A recent survey conducted by Media Research Center showed that approximately 40 percent of Joe Biden voters were aware of the FBI investigation into the Biden family when they cast their votes. Among those who were unaware, about 16% of these voters said that they wouldn’t have voted for Joe Biden had they known of the investigation prior to casting their vote.
Many Republican commentators and politicians have criticized Twitter’s actions in regards to this story, and their overall actions to censor, suspend, or remove conservative accounts from the platform.
Senate Republicans held a Senate Commerce Committee hearing less than a week before Election Day on the tech industry’s liability protections, where many accused the heads of Facebook, Google and Twitter of using their content moderation policies to censor conservatives.
Senator Ted Cruz (R-TX) accused Twitter of forcing users, including media outlets like the Post, to “genuflect and obey your dictates if they wish to communicate with the American people.” Cruz slammed Twitter for blocking users from posting links to the New York Post story on Hunter Biden, and for locking the New York Post out of its Twitter account.
Twitter reversed the block on the link within 24 hours and Dorsey acknowledged it as a mistake, though the Senator noted at the time the Post’s Twitter account was still suspended.
“Who the hell elected you and put you in charge of what the media are allowed to report and what the American people are allowed to hear?” Sen. Cruz asked Jack Dorsey. He accused Twitter of functioning as “a Democratic super PAC” and said he views Google, Facebook and Twitter as “the single greatest threat to free speech in America and the greatest threat we have to free and fair elections.”
On November 20, U.S. Senator and Constitutional Lawyer Josh Hawley took to Twitter to voice his thoughts on Section 230.
“Repealing #Section230 as part of the Defense bill (NDAA) Senate will vote on next month is one of the best ideas I’ve heard in a while,” Senator Hawley wrote.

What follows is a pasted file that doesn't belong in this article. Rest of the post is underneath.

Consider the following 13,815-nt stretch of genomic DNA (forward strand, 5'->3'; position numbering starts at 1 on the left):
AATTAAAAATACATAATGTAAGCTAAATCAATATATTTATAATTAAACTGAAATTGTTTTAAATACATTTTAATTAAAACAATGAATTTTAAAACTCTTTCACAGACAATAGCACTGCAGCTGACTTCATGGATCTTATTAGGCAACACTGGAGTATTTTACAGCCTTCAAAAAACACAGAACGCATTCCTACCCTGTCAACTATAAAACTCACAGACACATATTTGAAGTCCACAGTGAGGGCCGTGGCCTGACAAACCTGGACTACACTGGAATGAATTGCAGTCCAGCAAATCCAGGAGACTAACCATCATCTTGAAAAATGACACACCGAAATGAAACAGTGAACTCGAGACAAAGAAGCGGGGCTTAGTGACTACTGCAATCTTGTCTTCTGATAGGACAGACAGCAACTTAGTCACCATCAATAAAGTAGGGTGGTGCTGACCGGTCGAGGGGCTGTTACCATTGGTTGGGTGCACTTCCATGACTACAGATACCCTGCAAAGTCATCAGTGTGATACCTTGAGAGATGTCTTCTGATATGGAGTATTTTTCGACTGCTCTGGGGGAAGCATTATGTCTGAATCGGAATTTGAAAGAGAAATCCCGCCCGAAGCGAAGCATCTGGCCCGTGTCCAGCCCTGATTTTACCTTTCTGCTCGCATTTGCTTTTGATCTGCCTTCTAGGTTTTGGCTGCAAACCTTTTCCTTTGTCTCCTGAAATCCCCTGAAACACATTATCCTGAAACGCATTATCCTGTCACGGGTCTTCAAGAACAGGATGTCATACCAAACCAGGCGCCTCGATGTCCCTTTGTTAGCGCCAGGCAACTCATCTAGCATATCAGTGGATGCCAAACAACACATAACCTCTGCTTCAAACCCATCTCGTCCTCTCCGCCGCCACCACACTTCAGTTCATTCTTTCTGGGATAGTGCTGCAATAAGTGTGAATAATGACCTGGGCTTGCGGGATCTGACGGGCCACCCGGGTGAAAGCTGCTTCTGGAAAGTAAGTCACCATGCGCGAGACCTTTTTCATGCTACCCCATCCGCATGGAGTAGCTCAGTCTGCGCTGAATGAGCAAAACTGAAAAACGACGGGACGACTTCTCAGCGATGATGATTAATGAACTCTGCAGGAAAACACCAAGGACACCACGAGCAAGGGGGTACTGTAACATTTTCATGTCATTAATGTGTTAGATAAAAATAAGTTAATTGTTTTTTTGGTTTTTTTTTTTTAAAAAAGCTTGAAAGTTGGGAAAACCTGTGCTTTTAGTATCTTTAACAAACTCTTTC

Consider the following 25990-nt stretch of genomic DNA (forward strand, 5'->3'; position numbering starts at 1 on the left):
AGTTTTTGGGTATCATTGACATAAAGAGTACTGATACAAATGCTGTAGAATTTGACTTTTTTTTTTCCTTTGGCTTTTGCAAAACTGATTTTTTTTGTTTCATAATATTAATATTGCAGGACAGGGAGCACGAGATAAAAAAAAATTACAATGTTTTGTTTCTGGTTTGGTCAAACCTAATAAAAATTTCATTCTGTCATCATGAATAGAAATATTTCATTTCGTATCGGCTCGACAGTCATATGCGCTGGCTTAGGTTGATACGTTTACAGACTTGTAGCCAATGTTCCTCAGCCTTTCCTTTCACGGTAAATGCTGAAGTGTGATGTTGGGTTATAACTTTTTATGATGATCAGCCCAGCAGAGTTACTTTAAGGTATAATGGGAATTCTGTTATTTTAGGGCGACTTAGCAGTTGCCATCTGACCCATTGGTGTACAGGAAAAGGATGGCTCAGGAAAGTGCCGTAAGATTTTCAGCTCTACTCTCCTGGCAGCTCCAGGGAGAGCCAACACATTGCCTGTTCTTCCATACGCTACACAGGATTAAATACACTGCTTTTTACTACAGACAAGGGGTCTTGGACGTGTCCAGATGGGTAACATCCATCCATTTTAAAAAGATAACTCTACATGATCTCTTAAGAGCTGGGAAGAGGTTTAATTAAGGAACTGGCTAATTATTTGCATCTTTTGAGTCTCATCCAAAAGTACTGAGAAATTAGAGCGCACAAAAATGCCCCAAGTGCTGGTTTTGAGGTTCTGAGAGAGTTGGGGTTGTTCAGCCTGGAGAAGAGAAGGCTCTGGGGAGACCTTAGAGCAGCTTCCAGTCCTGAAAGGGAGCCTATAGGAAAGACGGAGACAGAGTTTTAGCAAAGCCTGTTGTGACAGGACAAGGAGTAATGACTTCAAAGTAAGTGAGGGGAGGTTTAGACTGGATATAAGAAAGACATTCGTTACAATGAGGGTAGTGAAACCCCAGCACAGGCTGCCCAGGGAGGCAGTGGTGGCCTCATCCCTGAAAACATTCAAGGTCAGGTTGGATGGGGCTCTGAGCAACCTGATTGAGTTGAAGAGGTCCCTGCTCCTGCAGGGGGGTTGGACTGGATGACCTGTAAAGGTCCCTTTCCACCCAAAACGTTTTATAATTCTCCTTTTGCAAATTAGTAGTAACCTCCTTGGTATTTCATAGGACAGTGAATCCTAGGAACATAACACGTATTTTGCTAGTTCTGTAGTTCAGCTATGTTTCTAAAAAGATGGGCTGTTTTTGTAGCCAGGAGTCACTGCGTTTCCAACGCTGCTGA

Never out of the news cycle for long, and woe betide journalists being paid per click when he finally leaves office, President Trump wrote on Twitter Thursday night: “For purposes of National Security, Section 230 must be immediately terminated!!!”
The morning afterwards, he criticized Twitter for banning a State Senator.
“Wow! Twitter bans highly respected Pennsylvania State Senator Doug Mastriano after he did a great job of leading a hearing on the 2020 Election fraud,” President Trump wrote. “They and the Fake News, working together, want to SILENCE THE TRUTH. Can’t let that happen. This is what Communist countries do!”
Pennsylvania State Senator Doug Mastriano led the hearing in Pennsylvania on Wednesday and listed very serious accusations of voter fraud. Shortly after the hearing, Twitter banned the Senator’s account, later restoring it after the president’s tweet Friday morning.
Establishing Twitter and Facebook as publishers would help the companies execute a more coherent strategy. By removing content, then apologizing and restoring, again and again, social media platforms are indicating they have no cohesive strategy to deal with some of the peskier aspects of free speech.
Including the fact that people believe all sorts of different things. Some people believe in Bigfoot. Some people believe human life begins at conception; some people don’t. Determining what is true, and worse, what speech should be allowed in the public square, is well beyond the scope of social media companies. Their clumsy, ham-handed, and biased attempts to try are only making it more clear that regulatory intervention is necessary.
And long overdue.
(Contributing journalist, Allegra Nokaj) (Contributing writer, Brooke Bell)